# Python Comparison Operators with Syntax and Examples

## 1. Python Comparison Operators

In our previous article, we talked about Python bitwise operators. Today, we focus our words on Python Comparison Operators. These are also called relational operators in Python. Along with this, we will learn different types of Comparison Operators in Python: less than, greater than, less than, greater than, equal to, and not equal to with their syntax and examples.

So, let’s start the Python Comparison Operators Tutorial.

## 2. Python Comparison Operators

A comparison operator in python, also called python relational operator, compares the values of two operands and returns True or False based on whether the condition is met. We have six of these, including and limited to- less than, greater than, less than or equal to, greater than or equal to, equal to, and not equal to. So, let’s begin with the Python Comparison operators.

## 3. Python Less Than (<) Operator

The first comparison operator in python we’ll see here is the less than operator. Denoted by <, it checks if the left value is lesser than that on the right.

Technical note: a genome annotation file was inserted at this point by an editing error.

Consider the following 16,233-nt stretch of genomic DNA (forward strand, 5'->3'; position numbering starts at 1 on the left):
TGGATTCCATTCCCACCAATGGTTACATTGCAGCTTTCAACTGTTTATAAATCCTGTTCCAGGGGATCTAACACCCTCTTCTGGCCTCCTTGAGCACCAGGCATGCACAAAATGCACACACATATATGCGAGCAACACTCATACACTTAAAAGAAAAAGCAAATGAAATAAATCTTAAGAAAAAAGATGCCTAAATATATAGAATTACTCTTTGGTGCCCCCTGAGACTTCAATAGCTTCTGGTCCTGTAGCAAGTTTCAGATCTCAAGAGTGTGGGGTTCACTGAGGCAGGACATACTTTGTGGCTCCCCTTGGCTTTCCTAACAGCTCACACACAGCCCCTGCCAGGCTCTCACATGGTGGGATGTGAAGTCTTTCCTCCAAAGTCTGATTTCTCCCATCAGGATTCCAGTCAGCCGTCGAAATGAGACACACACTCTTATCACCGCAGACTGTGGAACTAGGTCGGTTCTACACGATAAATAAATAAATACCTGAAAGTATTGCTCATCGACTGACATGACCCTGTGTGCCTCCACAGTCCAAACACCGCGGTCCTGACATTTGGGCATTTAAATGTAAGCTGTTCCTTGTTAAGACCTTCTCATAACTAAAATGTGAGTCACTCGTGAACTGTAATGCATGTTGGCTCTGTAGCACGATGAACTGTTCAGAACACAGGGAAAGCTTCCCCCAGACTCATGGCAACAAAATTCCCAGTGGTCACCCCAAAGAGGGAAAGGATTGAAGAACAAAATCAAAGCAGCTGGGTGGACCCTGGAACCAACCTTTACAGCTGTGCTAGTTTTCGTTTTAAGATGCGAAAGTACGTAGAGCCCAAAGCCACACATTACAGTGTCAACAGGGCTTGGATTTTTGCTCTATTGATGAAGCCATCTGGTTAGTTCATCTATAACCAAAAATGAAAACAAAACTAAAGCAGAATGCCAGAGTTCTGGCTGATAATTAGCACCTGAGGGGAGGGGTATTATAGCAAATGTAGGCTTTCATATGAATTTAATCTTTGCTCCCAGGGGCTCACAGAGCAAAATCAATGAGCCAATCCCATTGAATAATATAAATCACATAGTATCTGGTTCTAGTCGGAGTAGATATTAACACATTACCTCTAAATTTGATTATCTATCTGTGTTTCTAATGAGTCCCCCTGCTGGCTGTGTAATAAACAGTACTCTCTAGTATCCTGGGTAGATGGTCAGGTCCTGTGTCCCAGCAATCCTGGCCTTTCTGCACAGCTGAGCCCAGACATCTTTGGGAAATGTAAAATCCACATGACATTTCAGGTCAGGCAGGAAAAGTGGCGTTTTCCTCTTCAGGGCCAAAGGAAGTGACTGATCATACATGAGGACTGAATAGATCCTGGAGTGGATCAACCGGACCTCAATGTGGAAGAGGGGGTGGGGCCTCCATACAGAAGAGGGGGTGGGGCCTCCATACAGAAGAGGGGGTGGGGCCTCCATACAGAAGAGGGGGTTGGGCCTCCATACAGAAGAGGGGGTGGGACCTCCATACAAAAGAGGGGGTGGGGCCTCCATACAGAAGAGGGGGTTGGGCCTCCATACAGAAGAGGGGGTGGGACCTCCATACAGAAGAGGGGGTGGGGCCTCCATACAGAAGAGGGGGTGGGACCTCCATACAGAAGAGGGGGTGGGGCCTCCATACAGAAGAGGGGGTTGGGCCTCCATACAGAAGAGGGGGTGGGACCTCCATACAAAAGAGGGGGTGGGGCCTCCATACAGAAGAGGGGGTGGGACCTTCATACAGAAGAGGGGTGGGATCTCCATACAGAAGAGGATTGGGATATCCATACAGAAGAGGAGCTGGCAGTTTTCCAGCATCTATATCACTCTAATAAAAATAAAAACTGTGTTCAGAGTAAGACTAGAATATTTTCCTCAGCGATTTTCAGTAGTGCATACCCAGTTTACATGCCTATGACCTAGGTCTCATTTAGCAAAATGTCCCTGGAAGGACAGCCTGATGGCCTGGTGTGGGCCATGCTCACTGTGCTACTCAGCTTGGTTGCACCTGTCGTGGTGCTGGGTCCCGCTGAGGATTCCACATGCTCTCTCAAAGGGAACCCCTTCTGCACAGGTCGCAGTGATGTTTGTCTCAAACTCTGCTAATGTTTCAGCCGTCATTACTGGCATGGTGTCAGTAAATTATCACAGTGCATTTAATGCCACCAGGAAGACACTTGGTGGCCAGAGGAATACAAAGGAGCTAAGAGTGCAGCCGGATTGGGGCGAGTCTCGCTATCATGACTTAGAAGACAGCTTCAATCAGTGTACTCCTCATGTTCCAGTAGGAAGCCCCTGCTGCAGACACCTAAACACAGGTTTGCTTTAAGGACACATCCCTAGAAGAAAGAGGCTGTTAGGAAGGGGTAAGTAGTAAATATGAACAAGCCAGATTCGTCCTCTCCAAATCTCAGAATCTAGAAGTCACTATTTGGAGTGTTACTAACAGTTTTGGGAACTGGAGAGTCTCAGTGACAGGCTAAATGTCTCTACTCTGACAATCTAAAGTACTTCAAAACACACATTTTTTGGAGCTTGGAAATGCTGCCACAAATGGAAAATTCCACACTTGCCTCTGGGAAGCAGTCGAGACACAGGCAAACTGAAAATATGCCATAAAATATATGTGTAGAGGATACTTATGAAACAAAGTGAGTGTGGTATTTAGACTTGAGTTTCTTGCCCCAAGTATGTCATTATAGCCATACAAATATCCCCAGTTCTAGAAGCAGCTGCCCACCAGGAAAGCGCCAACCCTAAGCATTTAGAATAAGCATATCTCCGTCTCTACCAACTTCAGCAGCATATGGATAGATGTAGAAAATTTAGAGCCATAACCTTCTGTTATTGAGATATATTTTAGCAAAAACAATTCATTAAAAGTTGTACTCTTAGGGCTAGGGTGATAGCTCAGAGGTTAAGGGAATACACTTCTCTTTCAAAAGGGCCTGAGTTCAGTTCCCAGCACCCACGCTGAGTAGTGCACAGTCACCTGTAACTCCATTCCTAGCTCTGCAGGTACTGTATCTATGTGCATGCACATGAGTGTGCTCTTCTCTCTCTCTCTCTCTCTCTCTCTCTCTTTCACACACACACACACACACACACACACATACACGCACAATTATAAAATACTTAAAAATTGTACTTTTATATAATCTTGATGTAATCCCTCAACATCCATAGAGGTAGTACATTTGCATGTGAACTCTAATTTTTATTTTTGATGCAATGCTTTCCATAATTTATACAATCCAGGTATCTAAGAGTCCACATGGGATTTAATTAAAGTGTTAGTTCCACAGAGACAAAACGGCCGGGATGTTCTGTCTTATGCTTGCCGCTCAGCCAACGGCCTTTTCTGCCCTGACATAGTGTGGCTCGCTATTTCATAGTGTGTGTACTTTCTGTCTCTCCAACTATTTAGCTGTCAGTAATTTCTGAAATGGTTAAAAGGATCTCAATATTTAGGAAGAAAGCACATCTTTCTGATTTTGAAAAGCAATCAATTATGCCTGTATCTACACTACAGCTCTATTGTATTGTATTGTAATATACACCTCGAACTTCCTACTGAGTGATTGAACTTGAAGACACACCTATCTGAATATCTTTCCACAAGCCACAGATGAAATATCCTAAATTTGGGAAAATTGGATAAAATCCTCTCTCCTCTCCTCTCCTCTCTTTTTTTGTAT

`>>> 3<6`

Output: True

Since 3 is lesser than 6, it returns True.

`>>> 3<3`

Output: False

Because 3 is equal to 3, and not less than it, this returns False.

Recommended Reading – Python Operator Precedence

But let’s see if we can apply it to values other than ints.

`>>> 3<3.0`

Output: False

Here, 3 is an int, and 3.0 is a float, but 3 isn’t lesser than 3.0, or vice versa.

`>>> 3.0<3`

Output: False

Now, let’s try it on strings.

`>>> 'Ayushi'<'ayushi'`

Output: True

This one results in True because when comparing strings, their ASCII values are compared. The ASCII value for ‘A’ is 65, but that for ‘a’ is 97. Hence, ‘A’ is lesser than ‘a’. Likewise, ‘Ayushi’ is lesser than ‘ayushi’.

But does it work with Python Booleans?